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Big Law Employee’s Racy Lawsuit

Big Law Employee's Racy Lawsuit 4

It’s an unusual employment court case, even for a law firm. Or, we should say MORE so for being a law firm. It involves a Big Law employee who authored a steamy, erotic novel and whose employment was terminated amid claims of sexual harassment following a drunken sexual encounter with a former partner in the firm’s Moscow office.

Deirdre Clark wrote under the pseudonym Deirdre Dare. Her book was a steamy tale about an expatriate in Russia. She worked for Allen & Overy in the firm’s Moscow satellite so she had some decent Russian experience to draw upon, although we don’t know to what extent her private life contributed to the eroticism of her literary work.

Her former employer has now secured an appellate win in New York, requiring her to submit to a psychological examination and following the case being thrown out in London on jurisdiction grounds. She then filed in New York and Manhattan Supreme Court Justice Marcy Friedman permitted her case to proceed.

As the NY Law Journal reports, Clark is  a Columbia University School of Law graduate and member of the New York bar, is representing herself. Lawyers at Proskauer Rose, including partner Kathleen McKenna, are defending Allen & Overy.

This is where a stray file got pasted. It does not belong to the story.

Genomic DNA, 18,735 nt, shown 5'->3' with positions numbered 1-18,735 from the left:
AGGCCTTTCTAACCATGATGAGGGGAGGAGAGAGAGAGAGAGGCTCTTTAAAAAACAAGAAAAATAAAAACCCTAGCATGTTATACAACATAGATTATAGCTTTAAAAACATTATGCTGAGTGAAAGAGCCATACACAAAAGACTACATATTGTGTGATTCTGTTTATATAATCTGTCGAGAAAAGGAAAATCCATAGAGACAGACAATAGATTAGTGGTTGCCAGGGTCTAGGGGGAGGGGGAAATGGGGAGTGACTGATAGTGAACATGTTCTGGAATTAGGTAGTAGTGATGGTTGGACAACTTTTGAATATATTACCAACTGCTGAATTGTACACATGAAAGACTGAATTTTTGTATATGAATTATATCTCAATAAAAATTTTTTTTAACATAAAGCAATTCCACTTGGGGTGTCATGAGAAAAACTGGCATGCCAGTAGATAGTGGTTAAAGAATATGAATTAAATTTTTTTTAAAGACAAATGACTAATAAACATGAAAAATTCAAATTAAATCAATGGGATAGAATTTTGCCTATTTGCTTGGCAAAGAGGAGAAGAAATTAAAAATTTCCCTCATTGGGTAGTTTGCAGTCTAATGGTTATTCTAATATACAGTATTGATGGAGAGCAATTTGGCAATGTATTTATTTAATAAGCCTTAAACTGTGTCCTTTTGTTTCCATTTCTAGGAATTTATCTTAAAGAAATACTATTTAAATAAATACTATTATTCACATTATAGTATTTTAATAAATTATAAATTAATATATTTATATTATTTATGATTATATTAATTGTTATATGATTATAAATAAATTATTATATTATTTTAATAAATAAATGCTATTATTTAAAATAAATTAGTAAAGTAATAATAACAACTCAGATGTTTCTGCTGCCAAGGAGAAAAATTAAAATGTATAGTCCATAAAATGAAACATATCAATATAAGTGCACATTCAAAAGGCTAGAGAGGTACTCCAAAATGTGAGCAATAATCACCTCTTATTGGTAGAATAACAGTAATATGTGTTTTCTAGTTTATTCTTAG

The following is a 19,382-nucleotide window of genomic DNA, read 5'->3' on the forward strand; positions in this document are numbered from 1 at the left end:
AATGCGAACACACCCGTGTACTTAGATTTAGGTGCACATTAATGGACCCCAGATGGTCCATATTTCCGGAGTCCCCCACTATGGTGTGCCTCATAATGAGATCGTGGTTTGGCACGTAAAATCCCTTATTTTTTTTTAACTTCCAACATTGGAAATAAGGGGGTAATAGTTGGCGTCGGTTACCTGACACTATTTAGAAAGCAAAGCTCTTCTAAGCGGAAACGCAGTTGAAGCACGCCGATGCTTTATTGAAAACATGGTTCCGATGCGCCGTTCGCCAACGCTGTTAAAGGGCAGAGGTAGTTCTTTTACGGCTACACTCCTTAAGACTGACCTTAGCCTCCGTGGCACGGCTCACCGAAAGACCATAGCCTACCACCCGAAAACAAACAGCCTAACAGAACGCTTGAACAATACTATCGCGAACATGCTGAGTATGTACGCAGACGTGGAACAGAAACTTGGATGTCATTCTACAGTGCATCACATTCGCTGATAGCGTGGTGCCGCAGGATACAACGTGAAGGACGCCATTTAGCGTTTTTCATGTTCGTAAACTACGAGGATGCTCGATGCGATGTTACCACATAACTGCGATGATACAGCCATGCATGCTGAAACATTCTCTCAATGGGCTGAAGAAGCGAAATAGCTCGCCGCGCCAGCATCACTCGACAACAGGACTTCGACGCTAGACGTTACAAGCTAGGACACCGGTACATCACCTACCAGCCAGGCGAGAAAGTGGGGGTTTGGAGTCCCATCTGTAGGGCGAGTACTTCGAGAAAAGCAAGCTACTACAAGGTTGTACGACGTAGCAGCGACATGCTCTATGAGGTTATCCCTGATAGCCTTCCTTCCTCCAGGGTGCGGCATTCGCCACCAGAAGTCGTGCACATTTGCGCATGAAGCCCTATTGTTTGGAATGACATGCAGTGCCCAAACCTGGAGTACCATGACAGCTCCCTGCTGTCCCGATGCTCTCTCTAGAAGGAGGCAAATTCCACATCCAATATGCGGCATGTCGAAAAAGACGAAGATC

Clark maintains in the New York suit that she was harassed and ultimately fired after a drunken sexual encounter with Tony Humphrey, a former Moscow partner at Allen & Overy. She claims the firm used her self-published novel as a pretext to boot her from her position as a transactional lawyer there.

Among other claims, Clark is seeking $15 million for intentional infliction of emotional distress that she says manifested itself through “extreme mental and physical anguish” and “severe anxiety,” according to court documents. Although Clark has rejected the notion that the firm’s alleged actions caused her any sort of diagnosed psychiatric condition, she provided deposition testimony that she’s suffered from eczema, hair pulling, anxiety, depression and thoughts of suicide.

Pointing to that testimony, Manhattan Supreme Court Justice Louis York determined last year that Clark had made her mental state a matter of controversy in the litigation and granted Allen & Overy’s request that Clark be examined by a psychiatrist. On Tuesday, New York’s Appellate Division, First Department, ruled that the lower court had acted “providently” when it made that decision.

Read more at the NY Journal

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